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UTS Library: Course Reserves

UTS Course Reserves Spring 2018

Library Reserves

Your students can find out here what has been placed on reserve for your courses with our Reserves LibGuides. Reserves may be text books, articles or other items. They can click on the title of any book to see how many copies are on reserve, if they are currently available and in the case of most articles, access the full text online.

What can be on Reserve?

Traditional Reserve:

  • Books from the library's collection
  • Your personal books
  • DVDs or VHS tapes (we have facilities for viewing them!)

Libguides e-Reserve:

  • Journal articles
  • Links to items in Course Libguide
  • Scanned sections of books (no more than 10-15% of a book may be scanned)
  • Study guides or syllabi-- any materials you have created

What can't be put on reserve?

  • Photocopies of a complete book or of a substantial portion of a copyrighted work.
  • “Consumable” publications such as standardized tests, exercises, or workbooks.
  • Books obtained through Interlibrary Loan or other libraries.
    (Note: It is a violation of the ILL code to obtain materials from other institutions and place them on reserve for course use. ILL is accepted by publishers as falling within fair use only when the transaction is initiated on behalf of a specific individual for that person’s own use. However, the library may accept photocopied excerpts or chapters from ILL books that fall within fair use best practices.)

Reserve Materials

The library will place on reserve books, articles or other items owned by faculty or the library that faculty would like to have available to students.

Reserves Best Practices

  • Check the library catalog FIRST to make sure we own the materials you need placed on reserve. If the Library does not own the item it can take up to 10 business days for items to be ordered and delivered.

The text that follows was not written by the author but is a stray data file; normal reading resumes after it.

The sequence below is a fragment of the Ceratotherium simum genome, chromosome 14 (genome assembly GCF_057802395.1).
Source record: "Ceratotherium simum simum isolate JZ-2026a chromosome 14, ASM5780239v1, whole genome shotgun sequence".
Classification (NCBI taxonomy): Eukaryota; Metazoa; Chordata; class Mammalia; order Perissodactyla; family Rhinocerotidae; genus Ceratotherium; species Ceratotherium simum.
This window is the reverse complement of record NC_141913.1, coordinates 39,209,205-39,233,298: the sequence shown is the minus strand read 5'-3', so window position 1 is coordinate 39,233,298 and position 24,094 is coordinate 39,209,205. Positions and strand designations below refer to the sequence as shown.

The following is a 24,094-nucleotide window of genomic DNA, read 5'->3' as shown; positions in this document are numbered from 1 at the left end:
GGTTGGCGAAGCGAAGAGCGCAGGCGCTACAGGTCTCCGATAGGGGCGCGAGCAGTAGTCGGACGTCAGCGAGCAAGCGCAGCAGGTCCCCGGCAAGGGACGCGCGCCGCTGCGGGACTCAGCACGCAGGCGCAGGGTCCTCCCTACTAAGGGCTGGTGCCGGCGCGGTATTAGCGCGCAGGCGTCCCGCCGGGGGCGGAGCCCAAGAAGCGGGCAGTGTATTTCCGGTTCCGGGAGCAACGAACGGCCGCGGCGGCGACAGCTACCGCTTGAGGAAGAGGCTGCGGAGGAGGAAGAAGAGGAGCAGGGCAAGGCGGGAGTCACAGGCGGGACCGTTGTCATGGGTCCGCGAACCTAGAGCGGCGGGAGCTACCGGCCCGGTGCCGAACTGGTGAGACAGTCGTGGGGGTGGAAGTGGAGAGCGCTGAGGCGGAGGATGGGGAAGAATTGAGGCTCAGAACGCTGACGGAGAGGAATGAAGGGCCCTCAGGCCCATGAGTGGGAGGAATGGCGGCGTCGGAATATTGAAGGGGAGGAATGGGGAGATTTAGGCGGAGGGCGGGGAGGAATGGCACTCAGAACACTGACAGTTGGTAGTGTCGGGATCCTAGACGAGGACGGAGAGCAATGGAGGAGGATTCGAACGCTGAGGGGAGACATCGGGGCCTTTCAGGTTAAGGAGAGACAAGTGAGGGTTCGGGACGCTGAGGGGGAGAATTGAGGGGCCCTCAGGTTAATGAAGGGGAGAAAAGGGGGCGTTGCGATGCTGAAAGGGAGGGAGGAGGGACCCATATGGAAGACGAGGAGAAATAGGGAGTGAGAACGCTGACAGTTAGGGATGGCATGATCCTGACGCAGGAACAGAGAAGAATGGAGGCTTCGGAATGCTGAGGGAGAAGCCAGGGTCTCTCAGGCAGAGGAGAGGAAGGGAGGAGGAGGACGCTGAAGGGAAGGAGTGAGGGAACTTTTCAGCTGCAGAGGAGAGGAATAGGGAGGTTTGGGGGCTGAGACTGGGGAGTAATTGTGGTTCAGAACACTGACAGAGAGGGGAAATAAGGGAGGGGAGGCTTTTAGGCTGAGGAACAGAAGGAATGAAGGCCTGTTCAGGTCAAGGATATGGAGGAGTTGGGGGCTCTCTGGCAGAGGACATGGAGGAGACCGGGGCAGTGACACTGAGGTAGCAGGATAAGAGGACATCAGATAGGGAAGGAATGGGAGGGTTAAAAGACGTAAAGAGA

• Place on reserve multiple copies of course text books. This helps to ensure that students who cannot afford to purchase books still have access. The recommended guideline is a ratio of one copy of a reserve item to every thirty students.



A Few Reserves Guidelines:

  1. Library materials and personal copies of items may be placed on reserve for students.
  2. A minimum of 48 hours is required for materials to be processed before sending students to the library to use the item(s).
  3. Reserve materials are reviewed each Fall and Spring semester. If you wish materials to be left on reserve for the next semester, please indicate so on the Reserve Request form. All other items will be removed and returned to owner.
  4. A minimum of 48 hours is required for removal of items from reserve.
  5. Materials obtained from other libraries through Interlibrary Loan cannot be placed on Reserve due to copyright law. Any copies or scans done for reserves must meet the standards of fair use as outlined in Section 107 of the US Copyright Law, or have the explicit permission of the copyright holder. They should also include bibliographic information. The UTS Libraries also adheres to the American Library Association Interlibrary Loan Code in setting reserves policy.

Faculty who are interested in learning more about Copyright and Fair Use may want to consult an excellent Web site maintained by University of Maryland  - University College at:

Peter Hirtle’s chart on copyright term and public domain,, or Stanford University’s explanation of the four factors of fair use,

How do I place materials on Reserve in the Library?

If you have any questions about the process at any point, please feel free to contact Rhonda at 845-220-8429 or, with "RESERVES" in the subject line. I am happy to answer questions or help you make arrangements for special situations.

  1. Use our ONLINE FORM to place a request.

Copyright Help

Anything that is placed on reserve must comply with copyright law. Most things placed on reserve qualify for a fair use exemption so we do not have to obtain permission from the rightsholder. As with many legal matters, opinions vary about what constitutes a fair use, but according to Section 107 of Title 17 (US Copyright Law) there are four factors that should be considered:

  • The purpose and character of the use, including whether such use is of commercial nature or is for nonprofit educational purposes
  • The nature of the copyrighted work
  • The amount and substantiality of the portion used in relation to the copyrighted work as a whole
  • The effect of the use upon the potential market for, or value of, the copyrighted work

A more thorough explanation of copyright law can be found at the sites below:

Fair Use information from the US Copyright Office

Copyright FAQs from Stanford University  

Our policy is not to put more than 10-15% of a book on electronic reserve without obtaining permission. The instructor is responsible for acquiring permission to use the material in the case that the request does not meet the criteria for a fair use. A good place to start if you are seeking permission is the Copyright Clearance Center.

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